The Tree Lady — Arbor Day, April 25

The Tree Lady9781442414020_p0_v4_s260x420The Tree Lady: The True Story of How One Tree-Loving Woman Changed a City Forever

H. Joseph Hopkins, Author

Jill McElmurry, Illustrator

Beach Lane Books, Biography, 2013

Suitable for Ages: 5-10

Themes: Kate Olivia Sessions, Horticulturists, Trees, San Diego, Nature

Opening: “Katherine Olivia Sessions grew up in the woods of Northern California. She gathered leaves from oaks and elms. She collected needles from pines and redwoods. And she braided them together with flowers to make necklaces and bracelets.”

Book Synopsis: Trees were Kate Sessions’ best friends.  She spent a lot of time in the woods in the 1860s. Her passion for the natural world led her to study science in college at the University of California.  She was the first woman to graduate with a degree in 1881. Her first teaching job took her to San Diego in 1883. You can imagine her shock when she arrived in this desert town. Most San Diegans didn’t think trees could grow, but Kate did.  She left her teaching job and began to research trees that could grow in a hot and dry desert. This young woman began to collect seeds of trees that would grow in San Diego from all over the world.  She began to garden and plant trees. Soon people began to buy trees from Kate’s nursery and planted them in their yards and around the city. In 1909 the city leaders announced that a great fair was coming to San Diego’s Balboa Park in 1915. The entire town volunteered to plant trees — millions to be exact. Kate became known as the Mother of Balboa Park.

Why I like this book:  This is a perfect book Arbor Day book.  H. Joseph Hopkins has written a story that portrays Kate as gutsy and passionate conservationist who literally transformed a desert town into the beautiful, lush green city it is today. More importantly his story teaches kids that if you have vision, determination, perseverance, you can make a difference in the world. That’s what Kate did. This is a wonderful classroom book and can be used in many different ways.  Jill McElmurry’s beautiful illustrations match the era and will certainly appeal to children.

Resources: There is a more detailed Author’s Note at the end of the book that gives the reader a lot more information about Kate Session and the celebrated work she did during her lifetime.  With Arbor Day and Earth Day close together, it is a great time to plant trees in areas in need of greenery.  This is a great project for kids to do through school, scouting programs and with families. Check out the Arbor Day Foundation for ways to get involved at home and in your community.

Every Friday, authors and KidLit bloggers post a favorite picture book. To see a complete listing of all the Perfect Picture Books with resources, please visit author Susanna Leonard Hill’s Perfect Picture Books.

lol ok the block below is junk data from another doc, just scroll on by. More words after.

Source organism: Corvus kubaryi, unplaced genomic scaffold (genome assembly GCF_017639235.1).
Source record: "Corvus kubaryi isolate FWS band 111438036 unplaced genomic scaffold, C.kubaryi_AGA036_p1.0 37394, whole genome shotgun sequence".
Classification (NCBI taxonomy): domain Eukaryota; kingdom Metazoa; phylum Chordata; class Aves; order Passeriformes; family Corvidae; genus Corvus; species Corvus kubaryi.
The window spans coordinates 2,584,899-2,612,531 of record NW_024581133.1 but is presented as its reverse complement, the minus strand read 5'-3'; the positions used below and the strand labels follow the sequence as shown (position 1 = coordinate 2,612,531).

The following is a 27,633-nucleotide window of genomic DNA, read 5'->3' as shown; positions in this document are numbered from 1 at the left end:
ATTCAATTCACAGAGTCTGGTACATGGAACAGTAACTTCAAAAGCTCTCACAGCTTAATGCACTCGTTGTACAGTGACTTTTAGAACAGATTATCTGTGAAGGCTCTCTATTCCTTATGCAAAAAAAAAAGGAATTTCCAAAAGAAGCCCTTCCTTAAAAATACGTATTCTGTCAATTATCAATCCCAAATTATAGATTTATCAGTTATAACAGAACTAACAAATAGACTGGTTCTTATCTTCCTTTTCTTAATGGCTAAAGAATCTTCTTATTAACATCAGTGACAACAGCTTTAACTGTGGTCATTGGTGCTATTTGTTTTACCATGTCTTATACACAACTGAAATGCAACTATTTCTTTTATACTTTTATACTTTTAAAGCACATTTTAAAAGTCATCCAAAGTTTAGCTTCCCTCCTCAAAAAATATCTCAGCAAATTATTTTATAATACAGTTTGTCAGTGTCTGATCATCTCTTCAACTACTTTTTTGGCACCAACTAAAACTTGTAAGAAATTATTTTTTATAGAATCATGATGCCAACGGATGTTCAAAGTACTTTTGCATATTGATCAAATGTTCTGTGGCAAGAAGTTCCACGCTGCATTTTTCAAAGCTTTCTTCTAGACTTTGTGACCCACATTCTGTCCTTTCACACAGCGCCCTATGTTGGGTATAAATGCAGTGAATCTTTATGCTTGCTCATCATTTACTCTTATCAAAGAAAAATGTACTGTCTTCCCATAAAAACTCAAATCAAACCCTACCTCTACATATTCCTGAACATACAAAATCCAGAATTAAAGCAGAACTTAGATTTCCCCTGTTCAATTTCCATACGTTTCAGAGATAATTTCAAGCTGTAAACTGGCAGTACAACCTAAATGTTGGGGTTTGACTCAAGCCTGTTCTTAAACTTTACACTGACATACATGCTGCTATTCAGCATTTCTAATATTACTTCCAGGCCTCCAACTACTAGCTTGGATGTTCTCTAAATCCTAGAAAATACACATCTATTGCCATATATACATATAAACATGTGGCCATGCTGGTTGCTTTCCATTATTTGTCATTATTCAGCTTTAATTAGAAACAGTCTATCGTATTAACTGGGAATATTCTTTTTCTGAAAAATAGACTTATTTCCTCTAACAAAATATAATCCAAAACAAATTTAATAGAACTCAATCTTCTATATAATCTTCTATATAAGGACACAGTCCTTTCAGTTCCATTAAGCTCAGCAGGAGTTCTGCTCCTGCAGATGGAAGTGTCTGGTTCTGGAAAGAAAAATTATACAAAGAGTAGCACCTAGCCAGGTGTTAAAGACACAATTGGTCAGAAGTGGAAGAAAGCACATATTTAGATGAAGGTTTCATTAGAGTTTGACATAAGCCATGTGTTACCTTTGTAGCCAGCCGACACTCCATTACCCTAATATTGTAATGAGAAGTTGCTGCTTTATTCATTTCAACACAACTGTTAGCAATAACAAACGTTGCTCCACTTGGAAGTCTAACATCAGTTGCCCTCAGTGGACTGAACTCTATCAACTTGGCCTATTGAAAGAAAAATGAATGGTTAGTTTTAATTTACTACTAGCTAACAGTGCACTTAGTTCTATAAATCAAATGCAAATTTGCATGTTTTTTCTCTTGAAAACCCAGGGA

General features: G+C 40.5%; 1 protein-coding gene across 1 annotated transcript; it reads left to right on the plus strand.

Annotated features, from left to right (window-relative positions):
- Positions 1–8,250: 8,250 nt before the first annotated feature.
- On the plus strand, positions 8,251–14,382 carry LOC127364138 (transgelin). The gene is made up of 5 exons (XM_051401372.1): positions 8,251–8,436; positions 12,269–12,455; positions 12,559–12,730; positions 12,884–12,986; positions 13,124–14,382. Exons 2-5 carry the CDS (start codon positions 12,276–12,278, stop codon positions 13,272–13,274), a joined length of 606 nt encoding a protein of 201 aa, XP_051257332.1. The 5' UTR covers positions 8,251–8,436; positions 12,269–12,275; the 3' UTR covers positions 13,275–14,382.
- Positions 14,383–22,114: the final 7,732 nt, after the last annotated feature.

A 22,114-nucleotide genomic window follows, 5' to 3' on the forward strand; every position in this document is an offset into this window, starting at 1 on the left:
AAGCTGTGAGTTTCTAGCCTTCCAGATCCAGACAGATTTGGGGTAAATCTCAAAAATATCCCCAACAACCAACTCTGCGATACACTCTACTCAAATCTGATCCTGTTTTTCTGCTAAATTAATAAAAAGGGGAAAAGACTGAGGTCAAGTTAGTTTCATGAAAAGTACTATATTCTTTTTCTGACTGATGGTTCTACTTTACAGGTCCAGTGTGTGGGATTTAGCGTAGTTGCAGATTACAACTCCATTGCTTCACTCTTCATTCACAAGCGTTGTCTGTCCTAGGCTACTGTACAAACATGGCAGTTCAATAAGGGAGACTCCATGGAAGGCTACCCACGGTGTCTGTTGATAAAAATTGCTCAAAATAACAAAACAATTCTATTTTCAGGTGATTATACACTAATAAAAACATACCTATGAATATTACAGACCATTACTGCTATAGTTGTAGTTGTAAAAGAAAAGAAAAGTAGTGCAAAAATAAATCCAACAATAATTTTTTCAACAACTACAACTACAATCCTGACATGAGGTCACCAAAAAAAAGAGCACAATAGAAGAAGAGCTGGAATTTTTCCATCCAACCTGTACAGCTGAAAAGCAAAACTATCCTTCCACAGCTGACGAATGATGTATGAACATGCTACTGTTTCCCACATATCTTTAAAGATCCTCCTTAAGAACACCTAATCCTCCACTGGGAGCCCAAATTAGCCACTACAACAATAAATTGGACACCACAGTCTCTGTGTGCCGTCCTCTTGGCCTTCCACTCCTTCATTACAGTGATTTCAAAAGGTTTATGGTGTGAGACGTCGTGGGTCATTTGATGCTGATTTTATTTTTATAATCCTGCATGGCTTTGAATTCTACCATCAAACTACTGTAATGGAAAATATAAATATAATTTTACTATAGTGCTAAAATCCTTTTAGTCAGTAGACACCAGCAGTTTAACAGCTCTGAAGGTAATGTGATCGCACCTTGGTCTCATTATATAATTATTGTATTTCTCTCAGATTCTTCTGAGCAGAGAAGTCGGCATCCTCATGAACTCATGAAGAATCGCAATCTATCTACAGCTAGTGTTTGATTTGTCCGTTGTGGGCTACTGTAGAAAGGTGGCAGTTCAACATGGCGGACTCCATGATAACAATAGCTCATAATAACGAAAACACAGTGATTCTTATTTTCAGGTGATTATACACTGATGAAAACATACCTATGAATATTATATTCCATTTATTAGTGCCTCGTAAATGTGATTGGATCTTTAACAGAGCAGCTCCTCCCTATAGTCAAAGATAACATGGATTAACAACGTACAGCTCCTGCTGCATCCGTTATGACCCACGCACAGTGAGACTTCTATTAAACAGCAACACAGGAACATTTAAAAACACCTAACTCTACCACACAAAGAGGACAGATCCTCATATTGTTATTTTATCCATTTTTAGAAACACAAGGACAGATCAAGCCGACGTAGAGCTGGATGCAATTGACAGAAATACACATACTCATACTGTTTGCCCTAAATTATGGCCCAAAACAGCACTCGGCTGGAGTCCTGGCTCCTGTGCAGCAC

Sheila Says We’re Weird

Sheila Says We’re Weird

Ruth Ann Smalley, Author

Jennifer Emery, Illustrator

Tilbury House Publishers, Fiction, April 2011

Suitable for:  Ages 5 and up

Themes:  Energy Conservation, Green Living, Neighbors, Differences

Opening Sheila lives next door.  She’s friends with my little sister, Tina.  Sheila asks lots of questions.  She hangs over the back fence when we peg clothes on the line.  “Why Don’t you drop those in the dryer?  Did it break?  Sheila asks.”  “This is our solar dryer, Sheila.  The clothes get dry without using any electricity.”

Synopsis:  Sheila follows her neighbors through the seasons when they plant a garden and grow their own food, mow the lawn with a push mower, brew sun tea, ride bicycles to the farmer’s market to buy local food,  mulch trees and plants with leaves, and use a wood burning stove to warm the house.   She finds their lifestyle interesting, but unfamiliar and weird.   But, Sheila enjoys the home-grown meals made with fresh vegetables and playing with Tina in front of the fire.  Perhaps they are weird in a good way.

Why I like this book:  What a great way to introduce kids to energy conservation!  Ruth Ann Smalley, is a holistic educator that writes about green living.  She won a Moonbeam Bronze Award for Picture Books for her book.  Living green can be a tough subject for kids who are used to modern conveniences.  But, it is important.  And Smalley has tackled the subject in a fun way.

Resources:  Click on Tilbury House Publishers  and Reach and Teach for activities and resources in the classroom.

Every Friday, authors and KidLit bloggers post a favorite picture book.  To see a complete listing of all the Perfect Picture Books with resources, please visit author Susanna Leonard Hill’s Perfect Picture Books.